time to explore with esplora

aircraft enthusiast heaven

A civilian DC-3

Photo: Malta Aviation Museum

Malta was introduced to the world of aviation from a very early start. Having been a British colony for 164 years, and having served as a base for the Britain’s Armed Forces for another 15, Malta’s history of aviation extends for many years.

The Malta Aviation Museum is a vast exhibition space, documenting the country’s rich history of aviation, where aircraft and aviation relics can be seen on display.

We were honoured to be guided around the museum by the director himself, Ray Polidano, who is extremely enthusiastic and informative about the museum and its exhibits as he strives to preserve the island’s aviation history. His passion, pride and dedication immediately shone through.

Located in the former Royal Air Force Station in Ta’ Qali, the museum consists of three large hangars, in which visitors can expect to see a variety of post-war memorabilia and mementos of all types that tell the history of aviation and the people who lived and shaped it. You can also find a small cafe, chapel, memorial garden and the Air Raid Warden Hut.

The Main Exhibition Hangar includes pistons and jet aircraft, helicopters and aircraft engines as well as ground equipment. There are also Navy Jets, a Link Trainer, a scale model display, uniforms and other memorabilia in the Romney Exhibition Hangar that includes a souvenir shop.

The start of the museum was marked in the early 1900s with the restoration of one of the stars of The Air Battle of Malta Memorial Hangar, which the Malta Aviation Museum staff would refer to as the Supermarine Spitfire Mk. IX., a British single-seat fighter aircraft.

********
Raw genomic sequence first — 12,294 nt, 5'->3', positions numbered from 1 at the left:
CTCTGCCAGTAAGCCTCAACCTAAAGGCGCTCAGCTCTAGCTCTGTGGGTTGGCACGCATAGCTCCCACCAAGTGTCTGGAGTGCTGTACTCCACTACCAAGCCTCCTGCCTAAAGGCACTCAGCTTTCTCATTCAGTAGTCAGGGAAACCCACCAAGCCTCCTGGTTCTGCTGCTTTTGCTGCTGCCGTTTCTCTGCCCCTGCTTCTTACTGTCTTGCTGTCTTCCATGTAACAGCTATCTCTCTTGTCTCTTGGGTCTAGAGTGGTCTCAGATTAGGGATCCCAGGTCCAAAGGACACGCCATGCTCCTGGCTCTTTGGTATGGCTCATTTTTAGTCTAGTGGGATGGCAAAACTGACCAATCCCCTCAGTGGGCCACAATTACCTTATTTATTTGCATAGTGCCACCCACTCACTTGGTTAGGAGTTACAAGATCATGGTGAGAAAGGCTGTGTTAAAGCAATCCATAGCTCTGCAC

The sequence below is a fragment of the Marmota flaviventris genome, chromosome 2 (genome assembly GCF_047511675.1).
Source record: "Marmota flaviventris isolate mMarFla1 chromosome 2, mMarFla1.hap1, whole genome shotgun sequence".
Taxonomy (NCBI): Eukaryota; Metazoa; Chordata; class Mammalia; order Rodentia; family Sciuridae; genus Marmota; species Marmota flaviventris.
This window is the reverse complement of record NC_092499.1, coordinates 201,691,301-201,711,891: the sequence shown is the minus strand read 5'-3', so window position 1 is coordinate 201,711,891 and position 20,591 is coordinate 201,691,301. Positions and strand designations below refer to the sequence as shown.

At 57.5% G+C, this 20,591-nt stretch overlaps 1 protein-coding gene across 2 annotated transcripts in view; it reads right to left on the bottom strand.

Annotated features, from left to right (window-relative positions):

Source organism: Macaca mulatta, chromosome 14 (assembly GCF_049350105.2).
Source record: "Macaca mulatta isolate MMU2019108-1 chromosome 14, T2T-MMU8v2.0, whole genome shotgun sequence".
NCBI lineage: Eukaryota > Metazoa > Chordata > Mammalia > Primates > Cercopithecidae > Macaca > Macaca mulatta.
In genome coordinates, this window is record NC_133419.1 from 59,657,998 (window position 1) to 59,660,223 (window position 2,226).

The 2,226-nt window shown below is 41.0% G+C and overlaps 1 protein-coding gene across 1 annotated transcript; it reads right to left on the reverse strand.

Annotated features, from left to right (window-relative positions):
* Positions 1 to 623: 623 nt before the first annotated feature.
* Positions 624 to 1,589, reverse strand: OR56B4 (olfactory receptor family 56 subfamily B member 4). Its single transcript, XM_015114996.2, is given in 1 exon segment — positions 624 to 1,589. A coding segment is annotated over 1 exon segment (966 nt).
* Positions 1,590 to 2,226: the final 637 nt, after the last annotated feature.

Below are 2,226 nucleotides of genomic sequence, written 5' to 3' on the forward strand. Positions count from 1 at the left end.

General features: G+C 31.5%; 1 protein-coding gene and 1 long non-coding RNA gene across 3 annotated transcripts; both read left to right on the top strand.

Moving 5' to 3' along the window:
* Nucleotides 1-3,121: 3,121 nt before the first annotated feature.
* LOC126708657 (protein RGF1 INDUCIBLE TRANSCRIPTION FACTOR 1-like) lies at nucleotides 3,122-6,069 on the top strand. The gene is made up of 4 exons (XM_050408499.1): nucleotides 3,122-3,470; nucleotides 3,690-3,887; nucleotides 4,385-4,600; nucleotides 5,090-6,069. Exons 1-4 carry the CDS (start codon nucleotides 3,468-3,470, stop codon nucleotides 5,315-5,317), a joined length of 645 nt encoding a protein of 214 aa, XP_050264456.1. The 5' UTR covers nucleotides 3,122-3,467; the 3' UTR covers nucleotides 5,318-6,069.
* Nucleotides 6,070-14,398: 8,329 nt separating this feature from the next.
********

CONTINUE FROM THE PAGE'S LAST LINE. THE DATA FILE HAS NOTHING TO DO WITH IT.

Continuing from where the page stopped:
The Main Hangar at the Malta Aviation Museum

Photo: Geoffrey Morrison/CNET

AutoGiro! Home-built and powered by a VW Beetle engine

Photo: Geoffrey Morrison/CNET

The Huey

Photo: Geoffrey Morrison/CNET

The aircraft had been restored to ‘display’ condition by Polidano himself, with the help of other volunteers, and was given the name of ‘Mary Rose’, in honour of his wife.

The same hangar also houses the Hawker Hurricane, a British single-seat fighter aircraft of the 1940s, that played a large part in Malta’s defense during the World War II, and has now been beautifully restored by the museum volunteers after its recovery from the seabed off Malta in 1995, where it had been submerged for around 60 years.

The sleek G.91 flew with the Italian, West German and Portuguese air forces until the mid-1990s

Photo: Geoffrey Morrison/CNET

This Link Trainer was pretty cutting-edge for the 1930s

Photo: Geoffrey Morrison/CNET

Sea Hawk

Photo: Geoffrey Morrison/CNET

Among these show-stoppers are De Havilland Tigermoth and Douglas DC3, as well as the Beechcraft 18, a De Havilland Vampire T11, a Hawker Seahawk, a Fiat G91R, a Pou Du Ciel, a Cessna Birddog, a Fairey Swordfish and more.

A trip to the museum can be rather shocking and emotional as it tells the stirring story of Malta’s defence. Polidano explains how many of the pilots’ relatives have been travelling to Malta to visit these planes since being brought back to their former glory, after having been worked on for many years.

The exhibits on display are excellent and there’s an ongoing restoration programme for old planes and aircraft awaiting restoration. Kids an adults are guaranteed a wonderful time witnessing true relics of aviation history. 

For more info, contact the Malta Aviation Museum on info@maltaaviationmuseum.com or +356 21416095 or click here.